Let’s face it: Some kids are born with secretaries in their heads and some aren’t. Besides, the part of the brain that organizes, prioritizes and plans doesn’t fully develop until we’re in our 20s. When your child grows up, he’ll be rich enough to hire his own organizational help. In the meantime, you need to teach him how to compensate.
Keep big calendars. Calendars are essential to the organized person and home. Place a big wall calendar in a prominent place. Assign different colors to different family members or activities. Dedicate a few minutes to calendar talk each week, so that everyone knows what's going on. Use this time to demonstrate how you handle deadlines. For example, if you have a big project at work, break down the project into small pieces and write your own deadlines on the calendar. Start with the project end-date and think out loud about when you should complete each piece of the project. Children who learn this technique can earn great grades and acquire a strong work ethic.
Keep small calendars, too. At the risk of sounding calendar-obsessed, I think school-age kids should have their own daily planners in which they write homework. If it's in a bound book with dates, like a day planner, it's much less likely to end up as crumpled waste at the bottom of a locker or bag.
Streamline your mornings. Nothing puts a damper on my day like a morning temper tantrum. Make your mornings calm by doing more the night before. While you do your routine, kids can get themselves ready by following a self-created strip of pictures representing each morning task. They may draw or clip the images from magazines. One former student taped himself acting like a DJ. He played music he loved in the background while he talked himself through what he should be doing, allowing appropriate time for each activity.
Attack the school clutter. One thing that makes organization tough is the sheer amount of stuff that comes home with your child from school. Establish a regular time to go through the backpack with your child. Try to have a place for every kind of paper that comes home: artwork, graded homework, school announcements, etc. For example, my daughter adores art but we could drown in the amount she creates. While we frame and hang some, she also recycles her art by using it as wrapping paper.
Buy folders and binders. All kids need a way to sort paper while at school and home. Most do well with a separate folder for homework and school communications like permission slips. This way, everything is in one place. Still, she'll also need separate notebooks or folders for each class. Kids who struggle with organization tend to do best with a big binder with separate folders for each subject, complete with notebooks or loose leaf paper. But you should also have a filing system at home for each subject. Resist the urge to throw anything away, at least until June. Most teachers structure their year so that learning is cumulative. Old tests, quizzes, homework sheets and essays will act as great study guides as the year progresses. In June, sort through old work together and let her create a portfolio of her year's best work.
Create an organized homework space. Ideally, each child should have a designated well-lit work space with a dedicated set of supplies. Many kids prefer to work at the kitchen table or on their beds, and that's fine, but it's also important for them to see that homework has its own space. Establish a set of supplies that are just for homework (and don't get grabbed for art supplies) like pens, pencils, scissors, glue, tape, a calculator and a sharpener. You don't want your kid honing his procrastination skills as he hunts for pens or tape.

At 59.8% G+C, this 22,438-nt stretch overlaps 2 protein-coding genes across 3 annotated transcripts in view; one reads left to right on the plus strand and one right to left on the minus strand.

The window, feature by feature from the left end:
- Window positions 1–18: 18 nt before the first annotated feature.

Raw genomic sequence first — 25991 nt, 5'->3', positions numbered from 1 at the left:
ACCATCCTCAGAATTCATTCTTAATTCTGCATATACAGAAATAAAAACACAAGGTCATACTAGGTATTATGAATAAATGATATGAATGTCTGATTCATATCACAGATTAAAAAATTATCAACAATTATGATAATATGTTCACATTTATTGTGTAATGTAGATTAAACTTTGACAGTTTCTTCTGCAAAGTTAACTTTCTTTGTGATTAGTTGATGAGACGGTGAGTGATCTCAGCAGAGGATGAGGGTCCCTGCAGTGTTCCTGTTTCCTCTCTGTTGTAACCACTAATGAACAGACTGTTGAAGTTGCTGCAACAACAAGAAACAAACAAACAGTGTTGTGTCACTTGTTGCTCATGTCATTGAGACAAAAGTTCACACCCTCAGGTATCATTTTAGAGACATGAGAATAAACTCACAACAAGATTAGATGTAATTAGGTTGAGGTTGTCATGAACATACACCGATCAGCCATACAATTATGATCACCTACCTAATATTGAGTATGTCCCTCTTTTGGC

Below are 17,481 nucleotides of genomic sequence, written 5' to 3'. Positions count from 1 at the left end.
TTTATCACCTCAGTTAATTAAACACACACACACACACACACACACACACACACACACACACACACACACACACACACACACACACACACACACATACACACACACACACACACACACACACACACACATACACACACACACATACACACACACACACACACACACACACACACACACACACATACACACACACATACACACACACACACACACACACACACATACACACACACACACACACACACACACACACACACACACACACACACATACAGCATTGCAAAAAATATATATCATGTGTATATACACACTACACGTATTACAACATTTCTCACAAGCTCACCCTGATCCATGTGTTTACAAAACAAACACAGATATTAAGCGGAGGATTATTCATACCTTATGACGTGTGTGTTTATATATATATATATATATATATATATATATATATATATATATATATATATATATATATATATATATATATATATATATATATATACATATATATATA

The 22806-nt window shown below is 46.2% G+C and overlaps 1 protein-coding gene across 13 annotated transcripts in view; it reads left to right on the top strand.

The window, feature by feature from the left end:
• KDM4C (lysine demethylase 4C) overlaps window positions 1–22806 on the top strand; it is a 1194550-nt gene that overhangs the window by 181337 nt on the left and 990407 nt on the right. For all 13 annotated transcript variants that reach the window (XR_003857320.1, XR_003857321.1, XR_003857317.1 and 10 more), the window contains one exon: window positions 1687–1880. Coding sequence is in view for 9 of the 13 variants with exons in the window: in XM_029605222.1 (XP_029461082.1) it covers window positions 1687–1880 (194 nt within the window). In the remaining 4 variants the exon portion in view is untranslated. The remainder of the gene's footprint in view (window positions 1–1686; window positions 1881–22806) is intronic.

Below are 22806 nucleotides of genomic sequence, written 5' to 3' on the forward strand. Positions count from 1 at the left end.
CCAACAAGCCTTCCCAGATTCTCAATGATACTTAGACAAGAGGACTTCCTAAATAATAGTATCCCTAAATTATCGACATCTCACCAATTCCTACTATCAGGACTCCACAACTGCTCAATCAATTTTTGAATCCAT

Craft a homework routine. Establish a time to do homework each night. First, your child should empty her backpack. Then she can check her day planner and homework folder to get a sense of the night's work. She'll also want to look ahead to see what big projects are approaching. Then she can make a list of what to do that night. Most students like to get the easy stuff out of the way—but then the hard stuff looms and is harder to do. Therefore, I recommend alternating easy and hard subjects.
Feed long-term memory. Studying should be a regular activity. When your child crams the night before a test, he'll probably do well on the test but he won't do well on the exam at the end of the month. To strengthen long-term memory, he needs to study a little bit each day, especially for subjects in which he really struggles. At the end of each day, he might review his notes for that class and create a word, phrase, or picture that sums up his learning for that day. Remember to use the precious time before bed; research suggests that whatever we see right before we sleep repeats itself several times in our head as we drift off.
Involve your children. None of these strategies will work if your kids don't see you using them yourself or if they don't have any say in creating them. You've all been in school mode for a month. This is a great opportunity to sit down together as a family and talk about what's gone well and where you need help. Brainstorm how to handle activity-packed Tuesday nights or the early-morning rush. And remember: While you may need to be their organizational coach, you aren't the player. If you find yourself taking the pen, keyboard or calculator into your own hand, you've gone too far. Assist and cheer, but don't do. They'll thank you for it later.
Emma Kress, a teacher at Cicero-North Syracuse High School, has held a variety of educational posts at levels from pre-K to 12th grade. Send comments about this article to firstname.lastname@example.org.